Karl Gruenberg, Emeritus Professor of Pure Mathematics of Queen Mary, London University, was a much respected algebraist, being a leading light in the London algebra research community, with many professional contacts across the globe.
Gruenberg was born in 1928 of Jewish parents in Vienna, where he spent his early life. His parents separated when he was still very young. After the Nazis took over, Karl and his parents all escaped, but separately, in different directions and at slightly different times. Karl got to the UK on a Kindertransport in 1939; arriving in England on his own at the age of 10 he was very unhappy, but fortunately his mother was able to join him later. He had a less than easy transition to the English school system, going first to Shaftesbury Grammar School in Dorset and then to Kilburn Grammar School in London.
Winning an entrance scholarship to Magdalene College, he went up to Cambridge, obtaining his BA in 1950 and his PhD in 1954. For the latter he worked under Philip Hall, the UK's leading algebraist at the time, submitting a thesis in the theory of groups (a branch of algebra concerned with an abstract study of symmetry). He moved to Queen Mary College, London University, temporarily in 1953 and permanently in 1957. There Kurt Hirsch was slowly building up a world-class algebra research centre and Gruenberg rapidly became a leading member of this group.
Gruenberg remained at Queen Mary all his working life, apart from leaves of absence mostly taken at North American universities. He was made Professor in 1967, and was Head of the Pure Mathematics Department from 1973 until 1978.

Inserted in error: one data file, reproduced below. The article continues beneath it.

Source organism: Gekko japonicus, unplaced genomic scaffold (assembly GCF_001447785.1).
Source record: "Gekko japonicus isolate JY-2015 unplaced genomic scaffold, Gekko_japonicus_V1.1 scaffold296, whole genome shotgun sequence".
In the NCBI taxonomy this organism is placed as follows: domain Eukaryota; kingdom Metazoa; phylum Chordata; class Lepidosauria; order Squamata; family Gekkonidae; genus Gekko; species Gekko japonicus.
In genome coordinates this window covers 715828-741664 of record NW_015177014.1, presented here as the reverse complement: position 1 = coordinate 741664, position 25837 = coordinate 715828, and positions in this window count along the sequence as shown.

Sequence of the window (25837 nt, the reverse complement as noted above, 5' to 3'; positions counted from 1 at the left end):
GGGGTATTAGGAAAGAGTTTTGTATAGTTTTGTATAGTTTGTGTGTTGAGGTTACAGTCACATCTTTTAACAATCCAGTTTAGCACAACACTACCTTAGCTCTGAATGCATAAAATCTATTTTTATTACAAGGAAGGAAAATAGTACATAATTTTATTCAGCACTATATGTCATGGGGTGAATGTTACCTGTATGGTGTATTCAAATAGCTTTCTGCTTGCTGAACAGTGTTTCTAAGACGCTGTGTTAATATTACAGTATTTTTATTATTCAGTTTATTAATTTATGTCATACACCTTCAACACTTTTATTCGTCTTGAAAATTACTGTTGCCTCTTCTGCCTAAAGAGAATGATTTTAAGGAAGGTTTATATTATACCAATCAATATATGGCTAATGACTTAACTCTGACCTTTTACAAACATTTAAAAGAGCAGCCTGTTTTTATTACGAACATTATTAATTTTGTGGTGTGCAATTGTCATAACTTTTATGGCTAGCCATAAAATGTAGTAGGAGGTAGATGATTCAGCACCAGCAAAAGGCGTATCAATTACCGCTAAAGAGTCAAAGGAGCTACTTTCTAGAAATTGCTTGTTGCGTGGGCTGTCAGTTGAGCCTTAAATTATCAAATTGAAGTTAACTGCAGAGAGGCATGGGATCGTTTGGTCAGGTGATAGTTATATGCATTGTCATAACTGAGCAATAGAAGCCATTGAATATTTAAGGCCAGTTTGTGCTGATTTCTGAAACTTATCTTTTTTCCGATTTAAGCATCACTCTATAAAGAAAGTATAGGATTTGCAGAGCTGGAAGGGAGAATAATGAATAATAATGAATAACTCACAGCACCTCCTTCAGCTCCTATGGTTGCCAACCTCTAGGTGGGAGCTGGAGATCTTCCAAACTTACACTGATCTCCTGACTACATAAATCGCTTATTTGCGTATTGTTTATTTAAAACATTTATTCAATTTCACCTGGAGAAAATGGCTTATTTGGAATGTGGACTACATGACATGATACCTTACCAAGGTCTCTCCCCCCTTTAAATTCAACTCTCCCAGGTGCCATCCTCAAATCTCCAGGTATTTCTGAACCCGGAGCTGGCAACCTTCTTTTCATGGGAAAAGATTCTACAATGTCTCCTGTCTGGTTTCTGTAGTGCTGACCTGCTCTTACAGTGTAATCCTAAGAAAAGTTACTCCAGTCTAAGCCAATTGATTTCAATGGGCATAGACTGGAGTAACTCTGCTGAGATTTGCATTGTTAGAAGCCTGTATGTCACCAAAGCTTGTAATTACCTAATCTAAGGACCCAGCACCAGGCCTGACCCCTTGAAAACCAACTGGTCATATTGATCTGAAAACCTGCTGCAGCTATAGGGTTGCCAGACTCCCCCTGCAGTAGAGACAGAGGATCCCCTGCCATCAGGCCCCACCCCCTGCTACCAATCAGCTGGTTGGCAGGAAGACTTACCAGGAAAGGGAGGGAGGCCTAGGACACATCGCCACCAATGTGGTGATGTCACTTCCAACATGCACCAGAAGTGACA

After leaving Cambridge he continued his research in abstract group theory into the 1960s, becoming a leading expert at the time on the Engel theory of groups, which is concerned with extracting global information from certain types of local data.
From about 1960 or so, his main research interest moved into homological algebra and its applications, particularly to group theory. In mathematics, frequently unsuspected connections arise between quite separate and apparently unrelated areas. In this work Gruenberg was concerned with applying to group theory techniques originally developed for the "geometry of continuity". In this field he was a major, in many ways the major, pioneer. This work led him over the years towards representation theory, especially integral representation theory, and more latterly number theory. He published many research articles both sing-ularly and jointly.
He was a talented and very successful teacher, especially of graduate students and his many innovative graduate courses were regularly attended by students, visitors and staff from Queen Mary and other London institutions. His books, Linear Geometry (1967, an undergraduate text written with Alan Weir), Cohomological Topics in Group Theory (1970) and Relation Modules of Finite Groups (1976), were all very well received. He continued his research to the end. He published a joint paper with Alfred Weiss in the Journal of Algebra in 2006, was working on further joint work with Weiss in the summer of 2007 both at Queen Mary and at the University of Alberta in Canada. He had been due to address the Queen Mary Pure Mathematics Seminar.
Gruenberg was a very cultured person with many interests well outside of mathematics. Particular interests of his were the theatre, music, architecture and painting. Years ago, I remember him as a pretty nifty left-handed table tennis player, though he always wrote with his right hand.
Published: 8 January 2008 © The Independent